What’s lichen sclerosus?
I’m Lena and I’m 45 years old. I was diagnosed with lichen sclerosus (LS) at 29.
LS is an auto-immune condition which is fairly common in postmenopausal women, but not generally associated with younger age groups. However, it can, and it does, affect people at any age. As with any other auto-immune disease, the condition arises from an abnormal immune response to a normal body part, resulting in the immune system mistakenly attacking a person’s body. The cause is unknown.
Lichen sclerosus means that patchy, white skin is thinner than normal around the vaginal area. The symptoms can cause redness, an itchy vulva, swollen labia, sore vaginal opening, discomfort, tearing, bleeding and very painful sex.
Before my diagnosis, these symptoms created a great deal of anxiety for me. Sex started to become really painful and the whole area felt really raw. I thought it was down to the fact I had a very small frame – it got to point where I would dread physical contact. I knew something wasn’t right, but I wasn’t sure what the problem was.
Getting help for lichen sclerosus
Whilst many people experience these symptoms, it can still be really difficult to talk about and often the symptoms are mistaken for other more well-known conditions.
I think of myself as one of the lucky ones. I have an incredible OBGYN so I was able to get a diagnosis quickly, and was given steroid creams and a barrier cream which helped to manage my symptoms fairly well.
It was only after I had my children over a decade later that the condition really flared up, my symptoms began to worsen, and the creams stopped working. The area felt tender and there was bleeding and tearing. I didn’t want to have intercourse. Sex was excruciatingly painful, made worse by vaginal atrophy – a thinning and drying of the vaginal walls which happens when the body makes less oestrogen.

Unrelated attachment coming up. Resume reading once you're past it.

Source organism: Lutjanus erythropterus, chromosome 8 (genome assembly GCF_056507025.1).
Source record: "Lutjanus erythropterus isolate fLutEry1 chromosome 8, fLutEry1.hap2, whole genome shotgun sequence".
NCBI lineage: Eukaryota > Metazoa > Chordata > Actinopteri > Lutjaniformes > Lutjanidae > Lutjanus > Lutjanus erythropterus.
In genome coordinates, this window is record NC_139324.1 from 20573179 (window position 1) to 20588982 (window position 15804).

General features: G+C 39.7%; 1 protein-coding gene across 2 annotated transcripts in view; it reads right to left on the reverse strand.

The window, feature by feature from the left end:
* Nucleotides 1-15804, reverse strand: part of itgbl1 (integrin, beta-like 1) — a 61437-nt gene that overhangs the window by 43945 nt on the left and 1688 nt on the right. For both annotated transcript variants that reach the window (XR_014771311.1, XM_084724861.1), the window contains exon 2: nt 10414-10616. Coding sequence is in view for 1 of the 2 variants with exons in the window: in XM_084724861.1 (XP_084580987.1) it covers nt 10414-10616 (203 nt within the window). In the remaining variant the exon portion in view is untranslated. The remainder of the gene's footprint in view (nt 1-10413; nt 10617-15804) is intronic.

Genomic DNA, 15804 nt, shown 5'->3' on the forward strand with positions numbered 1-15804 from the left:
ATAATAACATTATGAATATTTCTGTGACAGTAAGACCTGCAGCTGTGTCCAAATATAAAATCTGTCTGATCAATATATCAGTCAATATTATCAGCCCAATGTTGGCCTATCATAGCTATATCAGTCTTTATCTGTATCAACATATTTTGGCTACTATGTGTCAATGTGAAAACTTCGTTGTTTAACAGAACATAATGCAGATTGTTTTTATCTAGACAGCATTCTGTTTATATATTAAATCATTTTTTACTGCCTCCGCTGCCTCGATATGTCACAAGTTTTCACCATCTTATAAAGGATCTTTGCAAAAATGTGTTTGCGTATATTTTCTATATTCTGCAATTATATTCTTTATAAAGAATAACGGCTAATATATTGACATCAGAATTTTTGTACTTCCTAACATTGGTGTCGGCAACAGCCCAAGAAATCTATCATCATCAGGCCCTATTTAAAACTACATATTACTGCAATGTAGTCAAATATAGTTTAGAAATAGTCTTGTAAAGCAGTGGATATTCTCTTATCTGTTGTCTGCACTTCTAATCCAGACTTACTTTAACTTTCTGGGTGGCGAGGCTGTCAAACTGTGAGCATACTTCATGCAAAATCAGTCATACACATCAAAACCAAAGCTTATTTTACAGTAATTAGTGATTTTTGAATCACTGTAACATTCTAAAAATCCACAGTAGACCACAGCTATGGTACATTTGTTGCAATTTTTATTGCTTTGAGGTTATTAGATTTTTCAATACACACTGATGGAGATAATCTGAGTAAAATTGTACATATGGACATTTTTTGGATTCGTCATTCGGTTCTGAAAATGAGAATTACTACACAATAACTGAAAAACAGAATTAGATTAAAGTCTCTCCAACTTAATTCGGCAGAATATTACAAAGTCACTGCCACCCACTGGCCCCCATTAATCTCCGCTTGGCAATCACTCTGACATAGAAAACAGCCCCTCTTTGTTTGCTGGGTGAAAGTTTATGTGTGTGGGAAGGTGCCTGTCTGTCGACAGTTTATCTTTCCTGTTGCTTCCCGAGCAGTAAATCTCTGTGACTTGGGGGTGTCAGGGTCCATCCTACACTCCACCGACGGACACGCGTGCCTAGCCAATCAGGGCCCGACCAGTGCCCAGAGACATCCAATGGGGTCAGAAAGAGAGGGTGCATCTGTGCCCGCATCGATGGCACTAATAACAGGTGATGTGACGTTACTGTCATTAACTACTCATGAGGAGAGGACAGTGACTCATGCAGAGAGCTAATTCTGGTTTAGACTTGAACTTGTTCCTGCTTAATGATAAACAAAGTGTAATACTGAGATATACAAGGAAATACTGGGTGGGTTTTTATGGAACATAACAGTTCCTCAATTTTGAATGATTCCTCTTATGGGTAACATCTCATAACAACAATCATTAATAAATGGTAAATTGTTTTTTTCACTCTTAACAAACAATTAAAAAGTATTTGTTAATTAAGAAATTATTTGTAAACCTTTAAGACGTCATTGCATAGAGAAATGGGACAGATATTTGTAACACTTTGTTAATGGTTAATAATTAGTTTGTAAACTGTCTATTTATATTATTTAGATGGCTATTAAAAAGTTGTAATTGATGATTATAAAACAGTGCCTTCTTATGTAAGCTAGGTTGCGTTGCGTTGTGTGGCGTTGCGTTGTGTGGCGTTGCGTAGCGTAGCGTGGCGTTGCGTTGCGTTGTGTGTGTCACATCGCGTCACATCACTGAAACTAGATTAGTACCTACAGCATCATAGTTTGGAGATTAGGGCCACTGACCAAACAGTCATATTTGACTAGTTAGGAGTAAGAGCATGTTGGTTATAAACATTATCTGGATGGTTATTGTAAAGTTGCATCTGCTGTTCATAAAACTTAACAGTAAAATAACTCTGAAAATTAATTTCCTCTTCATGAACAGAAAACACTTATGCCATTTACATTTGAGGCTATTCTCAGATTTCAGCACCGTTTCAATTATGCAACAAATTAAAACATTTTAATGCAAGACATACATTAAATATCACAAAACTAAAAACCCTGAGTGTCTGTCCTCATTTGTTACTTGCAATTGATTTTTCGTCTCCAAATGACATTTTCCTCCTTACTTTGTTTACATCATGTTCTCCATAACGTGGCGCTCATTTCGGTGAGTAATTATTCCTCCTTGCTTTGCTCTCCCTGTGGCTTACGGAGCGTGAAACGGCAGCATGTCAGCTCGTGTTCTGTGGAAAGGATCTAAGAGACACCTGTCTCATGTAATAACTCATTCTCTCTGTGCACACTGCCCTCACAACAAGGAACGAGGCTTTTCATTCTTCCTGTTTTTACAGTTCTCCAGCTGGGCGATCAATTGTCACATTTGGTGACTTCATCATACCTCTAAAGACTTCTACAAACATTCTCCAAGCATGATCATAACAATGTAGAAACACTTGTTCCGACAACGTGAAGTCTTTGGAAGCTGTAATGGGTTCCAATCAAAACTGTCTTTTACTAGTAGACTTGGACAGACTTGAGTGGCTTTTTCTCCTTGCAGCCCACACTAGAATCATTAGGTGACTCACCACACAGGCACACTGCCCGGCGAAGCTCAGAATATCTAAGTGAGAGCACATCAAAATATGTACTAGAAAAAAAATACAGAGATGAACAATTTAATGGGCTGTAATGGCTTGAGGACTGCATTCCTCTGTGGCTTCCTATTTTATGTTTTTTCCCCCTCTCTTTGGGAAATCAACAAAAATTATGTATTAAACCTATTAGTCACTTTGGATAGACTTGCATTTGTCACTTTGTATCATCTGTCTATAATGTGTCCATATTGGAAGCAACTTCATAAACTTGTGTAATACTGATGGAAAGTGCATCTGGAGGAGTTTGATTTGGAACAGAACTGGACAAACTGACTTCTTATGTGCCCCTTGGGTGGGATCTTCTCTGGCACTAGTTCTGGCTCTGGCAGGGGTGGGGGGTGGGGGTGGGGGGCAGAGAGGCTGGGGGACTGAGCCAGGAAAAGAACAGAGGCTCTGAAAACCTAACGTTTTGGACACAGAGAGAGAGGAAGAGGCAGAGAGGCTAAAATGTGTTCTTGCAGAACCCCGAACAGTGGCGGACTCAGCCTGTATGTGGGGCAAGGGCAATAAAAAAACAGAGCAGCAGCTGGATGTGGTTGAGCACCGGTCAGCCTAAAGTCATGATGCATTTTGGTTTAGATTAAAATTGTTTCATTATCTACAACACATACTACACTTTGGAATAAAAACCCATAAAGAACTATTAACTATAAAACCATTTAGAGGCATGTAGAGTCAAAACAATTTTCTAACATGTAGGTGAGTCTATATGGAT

That had an adverse effect on my mindset and confidence as I thought that this would now be my life. How would I sustain my marriage? I started having all sorts of really dark thoughts. Starting my perimenopause journey over two years ago also made it 100 times worse.
I was desperate for some help, and by this time my OBGYN was involved in pioneering mesenchymal stem cell work for vaginal regenerative treatment. It was known as LIPOGEMS, a minimally invasive treatment that uses your own natural repair fat cells to treat your problem areas, in this case, the vagina.
This process helps to repair damaged tissue, reduce inflammation and improve blood flow. When my doctor told me about the treatment I jumped at the chance.
Lipogems as a treatment for lichen sclerosus
I was one of the first patients in the UK to try Lipogems. To be honest, I didn’t even hesitate in saying yes to this experimental treatment. I trusted my OBGYN implicitly. She delivered both of my children and had always been incredibly vocal about the importance of women’s health.
I am happy to say that Lipogem has been a huge success for me personally. After the healing period of a few weeks, I no longer felt any pain. I didn’t have any tearing. I felt normal, like I hadn’t felt in years. It has cleared up all of the symptoms I was experiencing so that I no longer have dryness, itchiness or any pain during intercourse.
I felt a massive sense of relief and was really happy that I could resume a healthy physical relationship with my husband. Of course, this has also had a really positive impact on me emotionally.
Since the procedure, I had checkups every three months for the next year, which further reassured and supported me.
Sharing the experience and helping others
As it is often the way, I’ve found the more I talk about it, the more I find younger women suffering from LS symptoms.
I have been really keen to share my story and raise awareness of LS. By sharing my positive experience of the Lipogems treatment, I’m hoping that those who are experiencing perimenopause or going through the menopause realise that there are options to explore when it comes to treating these unpleasant symptoms. I also want to raise awareness that many younger people can suffer from LS too. In fact, it can also start at pre-puberty age.
The group of women who have had the treatment so far all resulted in really positive outcomes and we are all between 23 and 79 years old.
Some final advice
A piece of advice I’d like to give to anyone suffering from these symptoms is to not be scared to ask for help, as leaving it for months and years only exacerbates the situation. As many GPs don’t have this area of expertise, ask to be referred to a gynaecologist from the start.
The views expressed here are those of the writer and do not necessarily reflect those of The Lowdown or our medical team. For information about your contraception or the different methods available please check out our contraception pages.